A small but hardy band of 'All Whites' fans made the 16,000km journey from their homeland in the Southern Hemisphere to the Confederations Cup opener in St. Petersburg.
New Zealand played Russia in the FIFA 2017 Confederations Cup opener in St.Petersburg, and although their side eventually lost 2-0 to the hosts, the Flying Kiwis scored a victory of their own.
Weeks in advance, the group had arranged to play an 8-a-side match at Dinamo Stadium in St. Petersburg, and surprised themselves by beating a local team 3-0, taking the edge off their disappointment at the national team’s 2-0 loss to Russia.
“We came open-minded, and we’ve been greeted warmly,” said Matt, a member of a fan group who call themselves the Flying Kiwis and who organised . They are following New Zealand, who are in the tournament as the Oceania champions.
New Zealand fans at Stadium Dynamo in St Petersburg pic.twitter.com/p3um2sewBi— Danny Armstrong (@DannyWArmstrong) 17 June 2017
“We had faith in the Russian people, and we have been proven right,” added Fred, another member of the group, when asked if negative publicity in the media about the country could have discouraged them from making the trip.
A column by sportswriter Kris Shannon in the New Zealand Herald recently claimed that Russia "did not deserve" to host next year's World Cup, due to its fans’ history of misbehavior.
Russia 0-3 New Zealand in the fans game at Stadium Dinamo pic.twitter.com/2itOyzjphB— Danny Armstrong (@DannyWArmstrong) 17 June 2017
Prior to attending the match at the 68,000-capacity sold-out Krestovsky Stadium, neither Matt nor Fred had ever been at a “real football ground” the size of Dinamo Stadium, noting that all the soccer stadiums in New Zealand are shared with rugby teams, or worse – converted from cricket pitches.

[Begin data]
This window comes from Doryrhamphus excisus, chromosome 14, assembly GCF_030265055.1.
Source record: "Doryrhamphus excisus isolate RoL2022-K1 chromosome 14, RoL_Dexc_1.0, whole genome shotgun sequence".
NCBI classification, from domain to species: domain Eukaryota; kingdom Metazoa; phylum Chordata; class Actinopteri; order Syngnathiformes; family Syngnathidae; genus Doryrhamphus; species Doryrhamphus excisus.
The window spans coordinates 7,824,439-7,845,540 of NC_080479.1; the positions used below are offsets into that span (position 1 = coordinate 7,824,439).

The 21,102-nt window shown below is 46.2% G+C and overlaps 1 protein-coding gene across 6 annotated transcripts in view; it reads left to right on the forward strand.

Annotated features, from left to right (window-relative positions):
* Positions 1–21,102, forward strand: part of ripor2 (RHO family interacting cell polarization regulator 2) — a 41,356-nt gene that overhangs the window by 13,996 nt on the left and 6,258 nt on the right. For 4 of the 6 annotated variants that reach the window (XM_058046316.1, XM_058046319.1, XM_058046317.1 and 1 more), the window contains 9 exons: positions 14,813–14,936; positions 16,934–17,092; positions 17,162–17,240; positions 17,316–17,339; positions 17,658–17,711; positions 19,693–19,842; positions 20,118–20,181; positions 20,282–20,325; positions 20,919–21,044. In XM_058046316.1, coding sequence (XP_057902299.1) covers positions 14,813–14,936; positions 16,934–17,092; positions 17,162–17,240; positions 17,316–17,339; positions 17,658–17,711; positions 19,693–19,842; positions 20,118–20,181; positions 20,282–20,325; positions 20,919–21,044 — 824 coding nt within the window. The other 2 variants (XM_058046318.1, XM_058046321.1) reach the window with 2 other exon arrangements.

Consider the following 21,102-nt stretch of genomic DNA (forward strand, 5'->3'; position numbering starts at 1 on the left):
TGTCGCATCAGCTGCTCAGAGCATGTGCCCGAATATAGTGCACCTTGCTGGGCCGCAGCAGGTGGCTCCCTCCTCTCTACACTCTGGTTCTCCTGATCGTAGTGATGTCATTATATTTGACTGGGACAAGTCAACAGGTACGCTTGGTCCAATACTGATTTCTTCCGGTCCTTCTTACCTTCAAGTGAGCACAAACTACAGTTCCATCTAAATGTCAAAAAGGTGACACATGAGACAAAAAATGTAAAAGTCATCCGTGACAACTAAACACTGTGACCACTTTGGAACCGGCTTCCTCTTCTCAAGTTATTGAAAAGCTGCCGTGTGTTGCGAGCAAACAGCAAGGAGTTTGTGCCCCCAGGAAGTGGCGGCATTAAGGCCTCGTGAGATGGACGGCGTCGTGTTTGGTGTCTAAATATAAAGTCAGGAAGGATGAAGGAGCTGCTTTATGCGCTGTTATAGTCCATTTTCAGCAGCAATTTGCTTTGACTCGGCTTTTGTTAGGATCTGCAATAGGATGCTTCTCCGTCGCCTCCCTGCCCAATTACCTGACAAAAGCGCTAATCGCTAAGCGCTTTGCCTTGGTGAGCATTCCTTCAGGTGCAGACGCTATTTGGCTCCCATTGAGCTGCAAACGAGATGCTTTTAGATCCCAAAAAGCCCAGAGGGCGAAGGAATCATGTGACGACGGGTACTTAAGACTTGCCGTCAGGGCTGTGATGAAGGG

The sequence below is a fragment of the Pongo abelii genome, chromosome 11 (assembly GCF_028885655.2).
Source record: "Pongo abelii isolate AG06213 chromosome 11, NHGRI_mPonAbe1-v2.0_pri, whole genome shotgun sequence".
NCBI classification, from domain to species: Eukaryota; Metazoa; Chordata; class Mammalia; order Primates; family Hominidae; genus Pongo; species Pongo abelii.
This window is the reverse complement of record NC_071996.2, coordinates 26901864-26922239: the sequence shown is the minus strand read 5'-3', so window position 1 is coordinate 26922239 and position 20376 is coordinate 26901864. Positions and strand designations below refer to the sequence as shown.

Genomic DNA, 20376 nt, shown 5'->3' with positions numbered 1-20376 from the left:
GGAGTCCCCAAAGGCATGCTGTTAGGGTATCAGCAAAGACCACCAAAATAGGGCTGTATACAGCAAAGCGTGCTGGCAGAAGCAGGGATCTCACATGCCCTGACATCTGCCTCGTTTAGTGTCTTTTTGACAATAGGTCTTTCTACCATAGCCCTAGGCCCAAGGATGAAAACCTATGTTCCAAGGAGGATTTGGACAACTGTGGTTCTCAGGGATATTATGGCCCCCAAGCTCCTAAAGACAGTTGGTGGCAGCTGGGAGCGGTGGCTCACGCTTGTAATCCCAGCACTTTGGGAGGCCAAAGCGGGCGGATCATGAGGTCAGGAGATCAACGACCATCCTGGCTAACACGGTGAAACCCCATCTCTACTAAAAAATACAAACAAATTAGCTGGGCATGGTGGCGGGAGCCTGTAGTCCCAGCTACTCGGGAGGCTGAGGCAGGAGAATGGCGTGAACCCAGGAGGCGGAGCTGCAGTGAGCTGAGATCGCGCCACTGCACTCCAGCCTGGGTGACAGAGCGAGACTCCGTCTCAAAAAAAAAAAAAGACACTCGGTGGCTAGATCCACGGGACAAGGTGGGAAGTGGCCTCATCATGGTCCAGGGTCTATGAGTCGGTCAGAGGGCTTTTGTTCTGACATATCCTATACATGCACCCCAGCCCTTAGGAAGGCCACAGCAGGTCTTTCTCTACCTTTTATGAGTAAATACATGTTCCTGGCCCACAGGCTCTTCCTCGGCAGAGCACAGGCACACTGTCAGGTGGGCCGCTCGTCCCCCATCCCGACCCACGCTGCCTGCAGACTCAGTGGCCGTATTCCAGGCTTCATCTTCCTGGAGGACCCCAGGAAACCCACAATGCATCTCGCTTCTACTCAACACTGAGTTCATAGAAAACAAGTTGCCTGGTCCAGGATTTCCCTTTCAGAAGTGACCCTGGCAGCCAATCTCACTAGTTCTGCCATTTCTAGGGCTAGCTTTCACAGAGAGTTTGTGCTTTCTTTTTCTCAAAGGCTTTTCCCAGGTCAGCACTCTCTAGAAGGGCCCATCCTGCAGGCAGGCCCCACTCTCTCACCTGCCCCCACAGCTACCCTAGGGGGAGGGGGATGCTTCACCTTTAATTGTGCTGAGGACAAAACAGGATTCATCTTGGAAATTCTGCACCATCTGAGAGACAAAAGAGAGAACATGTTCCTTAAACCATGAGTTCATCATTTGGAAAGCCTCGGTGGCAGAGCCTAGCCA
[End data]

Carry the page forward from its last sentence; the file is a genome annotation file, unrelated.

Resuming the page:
Their comments echoed those the of All Whites coach Anthony Hudson, who also praised Russia's "unbelievable" new stadiums in an interview with RT, noting that he hadn't personally encountered "any negativity around the tournament, which is going to be really well-run."
The fans arrived two days in advance – and have had a chance to enjoy arguably Russia’s most picturesque city at an unusually spectacular time.
“The White Nights are incredible – I learned about that when the sun didn’t go down,” said Matt. “Even though we speak different languages, the people here have tried to help any way they can.”
The two now hope that the All Whites can manage to squeeze through the intercontinental playoffs, and make it through to the Russia 2018 World Cup.
“If this trip is a sign of what’s to come, let’s hope that we are back next year, too,” said Fred.
RT's Neil Harvey and ex-Premier League star Stan Collymore chatted with Zenit fans about the issues of racism and hooliganism in football, and the bias against Russia in the media.
Aleksandr, a devoted Zenit fan, said that the media treats Russia unfairly by portraying it as a place full of racial hatred and violence.
“It’s just the media, the news showing us nonsense really. We only don’t like our rival club Spartak. Everyone will be welcome at the World Cup,” he said.
Touching on Zenit ex-forward Hulk’s remark that he encountered racism almost in every game he played in Russia, Aleksandr said, “Everyone loves Hulk in our country, we’ve never had such a star player here.”
As for the racist chants, “there’s enough hooligans and fools everywhere,” he said.
Media reports that Russian fans are prone to violence are untrue, Aleksandr said, referring to the cordial welcome for Manchester United fans by Rostov FC during their Europa League last 16 match in March.
“Russian fans were giving out blankets to Manchester United fans to keep them warm,” Aleksandr said. “So how can they talk about fights and some kind of fear for children?”